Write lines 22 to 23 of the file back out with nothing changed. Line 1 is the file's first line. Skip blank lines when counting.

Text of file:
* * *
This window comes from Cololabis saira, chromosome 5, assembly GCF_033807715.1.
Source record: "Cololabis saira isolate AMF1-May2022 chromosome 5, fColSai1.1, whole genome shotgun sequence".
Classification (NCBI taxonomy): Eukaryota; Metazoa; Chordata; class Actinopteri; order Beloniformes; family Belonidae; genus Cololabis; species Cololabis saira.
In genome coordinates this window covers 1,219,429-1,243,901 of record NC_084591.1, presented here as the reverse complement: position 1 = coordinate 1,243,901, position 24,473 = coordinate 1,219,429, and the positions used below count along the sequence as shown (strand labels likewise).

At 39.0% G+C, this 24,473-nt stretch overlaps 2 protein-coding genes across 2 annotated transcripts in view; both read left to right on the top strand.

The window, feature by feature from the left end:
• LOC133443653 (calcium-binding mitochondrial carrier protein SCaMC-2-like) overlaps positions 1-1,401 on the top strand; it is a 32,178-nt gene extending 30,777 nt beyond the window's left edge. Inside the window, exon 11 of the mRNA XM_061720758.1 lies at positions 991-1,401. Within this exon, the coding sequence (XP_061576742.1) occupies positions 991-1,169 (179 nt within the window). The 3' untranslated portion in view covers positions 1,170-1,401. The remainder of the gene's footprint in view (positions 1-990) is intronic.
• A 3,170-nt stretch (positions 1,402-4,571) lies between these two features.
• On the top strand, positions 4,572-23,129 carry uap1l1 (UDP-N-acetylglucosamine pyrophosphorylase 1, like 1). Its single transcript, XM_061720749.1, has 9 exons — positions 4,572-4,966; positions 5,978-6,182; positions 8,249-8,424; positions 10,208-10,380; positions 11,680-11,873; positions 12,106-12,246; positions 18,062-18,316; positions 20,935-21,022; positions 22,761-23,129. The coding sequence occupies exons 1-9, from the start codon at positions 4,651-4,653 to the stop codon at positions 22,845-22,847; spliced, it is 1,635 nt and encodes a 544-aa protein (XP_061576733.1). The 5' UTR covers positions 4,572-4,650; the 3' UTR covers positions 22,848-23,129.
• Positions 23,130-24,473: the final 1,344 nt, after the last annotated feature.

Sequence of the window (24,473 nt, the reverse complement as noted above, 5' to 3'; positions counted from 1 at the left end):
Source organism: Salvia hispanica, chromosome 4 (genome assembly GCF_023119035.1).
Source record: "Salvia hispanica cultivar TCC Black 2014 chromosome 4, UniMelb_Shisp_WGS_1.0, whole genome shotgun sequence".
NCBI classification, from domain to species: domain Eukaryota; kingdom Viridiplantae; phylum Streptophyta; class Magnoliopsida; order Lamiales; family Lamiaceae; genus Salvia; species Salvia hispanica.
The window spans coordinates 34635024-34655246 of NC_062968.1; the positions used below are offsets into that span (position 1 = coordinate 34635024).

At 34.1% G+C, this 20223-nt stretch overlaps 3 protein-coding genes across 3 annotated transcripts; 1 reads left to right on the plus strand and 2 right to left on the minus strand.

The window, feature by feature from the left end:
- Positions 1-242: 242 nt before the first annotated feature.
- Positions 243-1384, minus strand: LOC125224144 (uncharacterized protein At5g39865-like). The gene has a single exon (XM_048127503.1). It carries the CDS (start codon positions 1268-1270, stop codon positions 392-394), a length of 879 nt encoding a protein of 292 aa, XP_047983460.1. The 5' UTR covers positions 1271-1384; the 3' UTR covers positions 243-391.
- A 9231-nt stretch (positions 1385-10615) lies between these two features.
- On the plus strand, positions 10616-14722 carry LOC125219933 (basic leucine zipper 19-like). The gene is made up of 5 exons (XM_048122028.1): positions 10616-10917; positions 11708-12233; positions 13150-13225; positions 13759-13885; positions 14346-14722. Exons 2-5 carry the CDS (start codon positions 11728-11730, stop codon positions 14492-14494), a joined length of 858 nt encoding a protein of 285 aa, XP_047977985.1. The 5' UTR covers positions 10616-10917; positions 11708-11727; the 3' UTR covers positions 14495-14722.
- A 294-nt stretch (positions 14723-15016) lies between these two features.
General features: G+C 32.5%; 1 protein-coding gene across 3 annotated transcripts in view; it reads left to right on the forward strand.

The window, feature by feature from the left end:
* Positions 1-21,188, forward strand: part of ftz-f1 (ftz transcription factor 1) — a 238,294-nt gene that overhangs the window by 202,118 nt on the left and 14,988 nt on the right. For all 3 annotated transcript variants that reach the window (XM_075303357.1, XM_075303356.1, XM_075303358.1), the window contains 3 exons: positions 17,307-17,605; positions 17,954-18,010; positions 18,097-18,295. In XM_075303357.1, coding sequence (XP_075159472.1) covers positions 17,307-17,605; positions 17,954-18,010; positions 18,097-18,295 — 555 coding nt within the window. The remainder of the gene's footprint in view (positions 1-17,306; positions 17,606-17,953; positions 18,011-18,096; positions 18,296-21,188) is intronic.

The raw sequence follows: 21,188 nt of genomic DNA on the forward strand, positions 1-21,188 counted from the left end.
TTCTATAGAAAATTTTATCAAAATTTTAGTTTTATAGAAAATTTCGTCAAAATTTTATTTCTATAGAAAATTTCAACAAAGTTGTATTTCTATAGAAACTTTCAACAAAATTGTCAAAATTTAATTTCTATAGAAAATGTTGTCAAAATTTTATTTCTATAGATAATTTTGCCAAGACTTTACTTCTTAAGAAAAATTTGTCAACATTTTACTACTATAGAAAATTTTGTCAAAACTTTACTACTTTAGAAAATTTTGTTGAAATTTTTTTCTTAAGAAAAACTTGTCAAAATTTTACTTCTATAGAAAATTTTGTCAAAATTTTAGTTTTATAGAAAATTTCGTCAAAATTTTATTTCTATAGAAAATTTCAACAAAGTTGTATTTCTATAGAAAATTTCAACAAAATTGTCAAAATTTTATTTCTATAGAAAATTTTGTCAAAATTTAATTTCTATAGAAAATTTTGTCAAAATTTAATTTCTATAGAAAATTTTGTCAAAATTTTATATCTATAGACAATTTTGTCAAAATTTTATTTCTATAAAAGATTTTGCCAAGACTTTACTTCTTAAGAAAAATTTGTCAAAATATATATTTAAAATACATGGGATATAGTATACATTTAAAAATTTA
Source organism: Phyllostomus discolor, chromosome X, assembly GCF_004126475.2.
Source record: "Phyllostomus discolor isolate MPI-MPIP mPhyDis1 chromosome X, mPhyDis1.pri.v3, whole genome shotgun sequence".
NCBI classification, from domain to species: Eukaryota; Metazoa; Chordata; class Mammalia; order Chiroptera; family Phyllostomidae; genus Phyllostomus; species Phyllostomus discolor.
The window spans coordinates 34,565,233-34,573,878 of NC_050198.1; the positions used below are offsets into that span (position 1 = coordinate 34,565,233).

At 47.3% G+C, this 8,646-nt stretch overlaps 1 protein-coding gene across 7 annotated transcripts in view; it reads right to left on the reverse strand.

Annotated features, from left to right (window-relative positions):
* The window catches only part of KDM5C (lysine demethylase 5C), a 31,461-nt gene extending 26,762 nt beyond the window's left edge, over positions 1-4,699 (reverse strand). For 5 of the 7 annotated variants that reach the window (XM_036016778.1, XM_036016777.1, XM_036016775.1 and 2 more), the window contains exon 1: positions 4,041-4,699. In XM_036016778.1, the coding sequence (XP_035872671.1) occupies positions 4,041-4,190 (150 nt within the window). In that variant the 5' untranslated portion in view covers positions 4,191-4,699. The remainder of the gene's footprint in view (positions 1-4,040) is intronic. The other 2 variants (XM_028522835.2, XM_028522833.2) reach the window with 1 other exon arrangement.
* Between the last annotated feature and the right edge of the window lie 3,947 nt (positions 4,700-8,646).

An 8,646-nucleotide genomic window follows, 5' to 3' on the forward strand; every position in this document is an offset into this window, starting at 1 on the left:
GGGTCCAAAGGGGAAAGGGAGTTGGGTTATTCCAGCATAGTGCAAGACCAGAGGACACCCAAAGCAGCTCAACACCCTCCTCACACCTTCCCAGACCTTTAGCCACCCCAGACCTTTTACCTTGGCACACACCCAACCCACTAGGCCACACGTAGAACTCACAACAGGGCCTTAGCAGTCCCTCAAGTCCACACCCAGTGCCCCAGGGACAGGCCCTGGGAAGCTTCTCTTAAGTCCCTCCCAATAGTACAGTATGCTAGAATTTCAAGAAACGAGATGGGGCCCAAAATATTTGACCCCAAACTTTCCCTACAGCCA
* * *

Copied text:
- A 294-nt stretch (positions 14723-15016) lies between these two features.
General features: G+C 32.5%; 1 protein-coding gene across 3 annotated transcripts in view; it reads left to right on the forward strand.